The Foundation constantly investigates its collection for the benefit of scholarship and art history knowledge. The international science team appointed aims to contribute to the knowledge and understanding of the Foundation’s holdings. It works in collaboration with the conservation institutes, laboratories, and other museum staff and external fellow professionals and concentrates on collection key works, balancing education, research and consultancy.
The research focuses on chemistry, physics, materials science, conservation science, polymer science, microscopy as well as technical examination of artworks constituents and response to environments such as pigment and other artists’ materials analysis. The techniques available to the scientists include X-ray fluorescence (XRF), optical microscopy, Fourier-transform infrared spectroscopy (FTIR), Raman microscopy, ultra violet and visible spectroscopy.
The need to care for and technically understand objects in the collection is fundamental to the Foundation’s activities. In order to understand our own collection we may need to seek and research comparative material in other collections; other researchers may also need access to items in our care to complete their own studies that, in turn, contribute to our own knowledge. Dissemination of the results is an imperative part of the overall process. International collaborative projects are also undertaken on a regular basis.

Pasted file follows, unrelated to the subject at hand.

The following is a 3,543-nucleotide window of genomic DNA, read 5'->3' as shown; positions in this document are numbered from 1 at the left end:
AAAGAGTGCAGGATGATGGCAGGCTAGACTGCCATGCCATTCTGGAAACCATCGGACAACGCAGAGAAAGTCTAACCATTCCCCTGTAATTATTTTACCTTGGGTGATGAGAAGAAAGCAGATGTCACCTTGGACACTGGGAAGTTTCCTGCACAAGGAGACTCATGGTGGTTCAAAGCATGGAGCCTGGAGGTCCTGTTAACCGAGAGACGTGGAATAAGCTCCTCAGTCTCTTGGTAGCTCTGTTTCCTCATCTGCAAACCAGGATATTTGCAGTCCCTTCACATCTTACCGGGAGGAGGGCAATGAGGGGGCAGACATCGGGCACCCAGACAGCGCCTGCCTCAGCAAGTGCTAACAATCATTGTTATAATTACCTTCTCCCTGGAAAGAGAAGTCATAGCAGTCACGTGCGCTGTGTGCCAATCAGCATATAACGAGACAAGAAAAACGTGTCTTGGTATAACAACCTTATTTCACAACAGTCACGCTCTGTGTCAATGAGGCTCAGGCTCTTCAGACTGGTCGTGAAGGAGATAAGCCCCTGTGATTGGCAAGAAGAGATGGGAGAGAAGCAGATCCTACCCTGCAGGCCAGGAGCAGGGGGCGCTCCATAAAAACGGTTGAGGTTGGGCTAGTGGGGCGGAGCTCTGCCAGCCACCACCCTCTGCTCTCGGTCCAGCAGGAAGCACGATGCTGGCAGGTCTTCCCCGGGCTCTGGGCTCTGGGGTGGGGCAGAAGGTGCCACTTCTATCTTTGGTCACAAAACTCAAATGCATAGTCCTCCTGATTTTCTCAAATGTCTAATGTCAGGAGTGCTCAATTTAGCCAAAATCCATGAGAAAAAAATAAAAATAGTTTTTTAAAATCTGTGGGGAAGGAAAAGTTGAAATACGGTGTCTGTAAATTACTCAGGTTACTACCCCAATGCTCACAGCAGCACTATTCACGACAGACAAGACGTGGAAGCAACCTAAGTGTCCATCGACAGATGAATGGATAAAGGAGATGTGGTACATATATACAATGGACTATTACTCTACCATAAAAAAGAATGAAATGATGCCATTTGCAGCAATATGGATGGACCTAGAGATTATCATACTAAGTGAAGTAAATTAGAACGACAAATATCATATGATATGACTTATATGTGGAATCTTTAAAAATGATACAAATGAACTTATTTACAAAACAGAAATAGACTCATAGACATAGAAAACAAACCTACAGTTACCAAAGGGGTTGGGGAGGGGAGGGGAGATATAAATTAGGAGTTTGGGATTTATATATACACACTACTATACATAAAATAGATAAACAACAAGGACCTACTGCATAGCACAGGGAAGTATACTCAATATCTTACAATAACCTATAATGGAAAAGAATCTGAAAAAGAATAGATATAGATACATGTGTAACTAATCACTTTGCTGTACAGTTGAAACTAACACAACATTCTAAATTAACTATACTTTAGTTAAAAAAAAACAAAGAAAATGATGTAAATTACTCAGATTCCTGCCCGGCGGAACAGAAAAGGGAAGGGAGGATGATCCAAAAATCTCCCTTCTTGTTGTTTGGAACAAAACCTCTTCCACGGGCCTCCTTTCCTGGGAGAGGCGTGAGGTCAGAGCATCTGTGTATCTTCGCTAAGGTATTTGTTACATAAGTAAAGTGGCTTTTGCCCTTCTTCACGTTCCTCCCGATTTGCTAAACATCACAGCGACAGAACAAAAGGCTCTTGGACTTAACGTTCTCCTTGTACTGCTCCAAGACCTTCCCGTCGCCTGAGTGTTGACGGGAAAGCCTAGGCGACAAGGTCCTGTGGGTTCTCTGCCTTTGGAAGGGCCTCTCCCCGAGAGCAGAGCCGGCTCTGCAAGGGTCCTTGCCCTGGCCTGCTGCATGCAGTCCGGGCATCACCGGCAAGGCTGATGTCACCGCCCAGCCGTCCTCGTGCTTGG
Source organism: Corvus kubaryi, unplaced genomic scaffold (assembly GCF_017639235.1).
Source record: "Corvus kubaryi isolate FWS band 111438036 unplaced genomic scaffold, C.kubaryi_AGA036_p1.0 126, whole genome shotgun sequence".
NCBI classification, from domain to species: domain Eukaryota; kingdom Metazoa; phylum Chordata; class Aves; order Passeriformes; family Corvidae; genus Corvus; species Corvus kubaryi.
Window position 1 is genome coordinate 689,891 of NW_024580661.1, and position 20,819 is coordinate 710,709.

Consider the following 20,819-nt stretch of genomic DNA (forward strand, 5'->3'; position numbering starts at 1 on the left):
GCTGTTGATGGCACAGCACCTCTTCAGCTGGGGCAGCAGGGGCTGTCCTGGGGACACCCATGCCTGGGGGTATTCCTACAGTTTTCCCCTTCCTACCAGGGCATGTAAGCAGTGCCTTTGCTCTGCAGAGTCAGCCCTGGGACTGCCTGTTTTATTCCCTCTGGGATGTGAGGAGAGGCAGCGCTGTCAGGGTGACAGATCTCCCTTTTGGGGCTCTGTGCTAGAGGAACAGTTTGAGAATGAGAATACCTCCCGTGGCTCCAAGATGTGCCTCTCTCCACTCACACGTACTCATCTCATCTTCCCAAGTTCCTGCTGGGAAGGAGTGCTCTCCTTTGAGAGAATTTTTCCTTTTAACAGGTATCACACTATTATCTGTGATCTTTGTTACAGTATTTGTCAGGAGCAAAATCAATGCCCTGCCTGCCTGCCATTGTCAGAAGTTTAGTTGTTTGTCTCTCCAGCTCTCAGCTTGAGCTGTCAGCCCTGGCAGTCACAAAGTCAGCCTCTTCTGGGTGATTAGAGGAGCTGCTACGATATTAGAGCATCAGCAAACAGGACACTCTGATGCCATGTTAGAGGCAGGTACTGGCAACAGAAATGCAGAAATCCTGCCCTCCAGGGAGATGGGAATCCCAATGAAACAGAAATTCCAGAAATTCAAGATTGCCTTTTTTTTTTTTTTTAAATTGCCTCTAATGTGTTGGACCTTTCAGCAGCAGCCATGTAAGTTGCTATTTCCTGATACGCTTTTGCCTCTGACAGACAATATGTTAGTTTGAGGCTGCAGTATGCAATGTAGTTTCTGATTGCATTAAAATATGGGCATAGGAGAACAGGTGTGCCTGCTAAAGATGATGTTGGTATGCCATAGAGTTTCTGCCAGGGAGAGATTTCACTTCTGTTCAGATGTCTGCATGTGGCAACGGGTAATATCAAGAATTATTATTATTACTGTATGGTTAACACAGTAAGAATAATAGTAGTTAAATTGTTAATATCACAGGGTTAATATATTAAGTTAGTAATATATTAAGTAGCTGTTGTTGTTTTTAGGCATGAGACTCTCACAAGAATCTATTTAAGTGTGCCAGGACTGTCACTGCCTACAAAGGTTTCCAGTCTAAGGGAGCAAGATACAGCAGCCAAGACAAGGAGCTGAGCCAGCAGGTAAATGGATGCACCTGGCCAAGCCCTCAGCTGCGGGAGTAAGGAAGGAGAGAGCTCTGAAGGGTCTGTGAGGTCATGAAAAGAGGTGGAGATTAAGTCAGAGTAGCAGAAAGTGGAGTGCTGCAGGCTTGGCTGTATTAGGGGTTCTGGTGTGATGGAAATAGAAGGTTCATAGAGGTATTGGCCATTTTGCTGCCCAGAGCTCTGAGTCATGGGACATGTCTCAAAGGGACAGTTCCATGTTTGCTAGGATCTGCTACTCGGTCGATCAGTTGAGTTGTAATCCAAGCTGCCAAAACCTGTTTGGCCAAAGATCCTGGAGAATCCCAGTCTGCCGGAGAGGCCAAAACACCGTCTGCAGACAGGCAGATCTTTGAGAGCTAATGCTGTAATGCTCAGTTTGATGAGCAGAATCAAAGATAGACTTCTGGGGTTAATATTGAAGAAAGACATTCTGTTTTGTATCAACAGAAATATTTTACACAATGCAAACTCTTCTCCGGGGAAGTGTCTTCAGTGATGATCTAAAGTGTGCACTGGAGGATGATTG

We share our finds and knowledge with colleagues around the world and have also benefited from collaboration with external institutes. Science provides an insight into the past through research on the collection. Using both traditional and the very latest methods and equipment they are able to answer questions that help with the interpretation and understanding of the collection.